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Batteries tesla-roadster-wind-mills

Published on May 20th, 2014 | by Christopher DeMorro

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Elon Musk: Tesla Roadster Would Have Been Better As An Original Design

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May 20th, 2014 by  

Originally published on Gas2.

tesla-roadster-wind-mills

The Tesla Roadster helped Elon Musk get his foot into the electric vehicle world, but he wishes it had been an all-original design from the get-go. Turns out Tesla had to modify so much of the Lotus Elise body, that it would have been easier to just design it from the ground-up.

It was an early lesson learned for Musk and the fledgling electric automaker, which sold something like 2,450 of the $100,000 Tesla Roadster, though other automakers are still trying to cram electric drivetrains into conventional cars. The Lotus that the Roadster was based on was never meant to carry a huge battery pack or have an electric motor mounted at the rear wheels, so by the time Tesla had redesigned it, they had sunk huge amounts of money into the project.

Now Detroit Electric is trying to do the exact same thing, and other automakers are still shoehorning electric drivetrains into economy cars. Only BMW has gotten the memo it seems, designing the BMW i3 to be an electric car from the get-go. The Mercedes B-Class was also designed with an electric drivetrain in mind, though it’s still primarily a petrol-powered vehicle.

Eventually, automakers wanting to embrace electric vehicles have to design them solely as electric vehicles, using the inherent strengths of large battery packs and electric motors as an advantage, not a disadvantage. It’s not coincidence that the Tesla Model S racked up a perfect safety rating, or has become the first electric vehicle that can really be called a success. With all the lessons learned, the next Tesla Roadster (or Model R, perhaps) promises to be the complete performance package.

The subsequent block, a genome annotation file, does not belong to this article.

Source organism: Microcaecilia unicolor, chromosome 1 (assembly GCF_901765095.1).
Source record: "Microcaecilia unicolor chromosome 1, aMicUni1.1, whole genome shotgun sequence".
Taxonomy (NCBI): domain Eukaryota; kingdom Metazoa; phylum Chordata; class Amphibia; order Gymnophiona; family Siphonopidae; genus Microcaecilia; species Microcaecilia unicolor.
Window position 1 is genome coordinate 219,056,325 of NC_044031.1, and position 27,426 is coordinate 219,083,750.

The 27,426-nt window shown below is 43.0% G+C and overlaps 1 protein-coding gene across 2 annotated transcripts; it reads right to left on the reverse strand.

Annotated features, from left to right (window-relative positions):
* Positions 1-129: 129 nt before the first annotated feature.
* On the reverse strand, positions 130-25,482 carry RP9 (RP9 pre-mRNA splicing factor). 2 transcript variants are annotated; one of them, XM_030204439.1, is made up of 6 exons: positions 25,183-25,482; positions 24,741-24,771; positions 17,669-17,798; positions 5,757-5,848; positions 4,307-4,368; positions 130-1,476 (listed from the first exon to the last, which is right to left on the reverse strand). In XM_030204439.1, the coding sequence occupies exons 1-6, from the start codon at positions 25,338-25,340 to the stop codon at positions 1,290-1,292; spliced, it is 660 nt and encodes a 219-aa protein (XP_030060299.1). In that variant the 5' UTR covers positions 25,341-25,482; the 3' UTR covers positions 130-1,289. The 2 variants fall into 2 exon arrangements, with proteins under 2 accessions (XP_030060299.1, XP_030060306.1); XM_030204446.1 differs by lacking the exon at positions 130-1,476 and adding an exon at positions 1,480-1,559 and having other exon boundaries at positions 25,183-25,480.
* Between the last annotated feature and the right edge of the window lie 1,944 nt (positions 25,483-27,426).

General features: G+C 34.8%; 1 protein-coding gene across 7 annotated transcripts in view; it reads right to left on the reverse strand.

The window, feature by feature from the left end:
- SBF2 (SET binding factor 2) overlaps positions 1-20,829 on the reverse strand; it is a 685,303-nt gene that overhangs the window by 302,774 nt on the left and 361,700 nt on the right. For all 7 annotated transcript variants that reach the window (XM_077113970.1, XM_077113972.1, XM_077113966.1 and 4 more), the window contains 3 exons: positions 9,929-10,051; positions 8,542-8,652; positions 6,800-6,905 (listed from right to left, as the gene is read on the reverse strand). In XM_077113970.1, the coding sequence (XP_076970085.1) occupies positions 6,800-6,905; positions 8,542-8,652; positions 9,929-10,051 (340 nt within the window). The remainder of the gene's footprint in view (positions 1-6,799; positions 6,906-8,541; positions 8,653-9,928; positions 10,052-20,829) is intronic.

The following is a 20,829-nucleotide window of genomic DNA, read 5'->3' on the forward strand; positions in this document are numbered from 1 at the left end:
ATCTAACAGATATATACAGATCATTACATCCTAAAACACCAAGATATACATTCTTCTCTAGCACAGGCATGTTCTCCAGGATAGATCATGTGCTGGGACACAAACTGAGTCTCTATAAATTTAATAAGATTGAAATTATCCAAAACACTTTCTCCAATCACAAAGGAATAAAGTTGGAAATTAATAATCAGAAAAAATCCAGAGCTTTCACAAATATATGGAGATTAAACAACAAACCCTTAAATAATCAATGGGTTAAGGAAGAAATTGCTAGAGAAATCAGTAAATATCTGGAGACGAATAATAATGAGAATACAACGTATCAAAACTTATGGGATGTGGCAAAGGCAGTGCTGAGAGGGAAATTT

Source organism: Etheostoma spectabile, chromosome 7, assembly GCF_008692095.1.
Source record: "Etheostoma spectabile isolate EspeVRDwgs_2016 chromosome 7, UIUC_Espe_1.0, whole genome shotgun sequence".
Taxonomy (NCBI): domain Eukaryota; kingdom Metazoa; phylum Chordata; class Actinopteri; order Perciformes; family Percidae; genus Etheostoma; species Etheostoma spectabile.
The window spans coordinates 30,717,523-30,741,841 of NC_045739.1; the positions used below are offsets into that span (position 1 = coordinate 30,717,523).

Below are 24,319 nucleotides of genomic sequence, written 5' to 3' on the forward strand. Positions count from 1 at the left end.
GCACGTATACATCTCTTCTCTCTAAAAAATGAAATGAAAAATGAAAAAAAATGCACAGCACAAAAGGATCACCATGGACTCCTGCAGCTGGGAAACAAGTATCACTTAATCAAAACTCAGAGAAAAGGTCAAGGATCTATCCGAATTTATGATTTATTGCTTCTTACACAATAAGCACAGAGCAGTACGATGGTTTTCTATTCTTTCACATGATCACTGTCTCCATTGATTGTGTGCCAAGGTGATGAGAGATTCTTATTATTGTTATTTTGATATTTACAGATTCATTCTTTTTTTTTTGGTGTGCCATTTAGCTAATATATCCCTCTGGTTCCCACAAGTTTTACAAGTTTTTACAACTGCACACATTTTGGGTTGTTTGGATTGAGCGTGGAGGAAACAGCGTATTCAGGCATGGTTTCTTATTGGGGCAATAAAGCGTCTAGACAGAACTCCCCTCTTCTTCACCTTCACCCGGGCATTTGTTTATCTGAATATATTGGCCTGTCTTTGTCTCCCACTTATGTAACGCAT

For all of Elon’s complaints about the Tesla Roadster though, it’s ultimately the car that got this electric automaker started. An all-original design might have been better…but it might not have been either. Considering where Tesla is today, I’d say it all worked out for the best.

Source: GigaOm

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About the Author

A writer and gearhead who loves all things automotive, from hybrids to HEMIs, can be found wrenching or writing- or esle, he's running, because he's one of those crazy people who gets enjoyment from running insane distances.



  • Wayne Williamson

    Interesting comments given the issues with the MX(a pure design).

  • http://barnardonwind.wordpress.com/ Mike Barnard

    That all said, the Lotus Elise is a stunning car. High on my list of convertibles but I finally settled on a BMW Z4 for its “practicality”.

  • JamesWimberley

    Your photo or Tesla’s? I think the same (dense, low, old) wind farm is used in anti-wind rants (link). Both sides should use images reflecting current practice – harder for the anti-windies of course.

    • James Van Damme

      Old wind farm, electric car built as a modified gas car. Technology moves on. EVs will evolve away from gasser bodies as they build volume. I’d like one with 4 motors so I can drive in the snow.

  • RobS

    I think what he’s hinting at is that a future Tesla Roadster Mark 2 vehicle is likely. One of Tesla’s strengths is their skateboard design with all the mechanicals in the skateboard. This allows them to bolt a range of different bodies onto the skateboard, sedan, roadster, commercial van, sports utility etc, at significantly reduced cost then typically different models would cost another manufacturer. The Model S skateboard is probably too large for a practical roadster, however the gen 3 or “Model E” or whatever it ends up being called, sits on a smaller skateboard that may well be perfect for a ground up Roadster mark 2.

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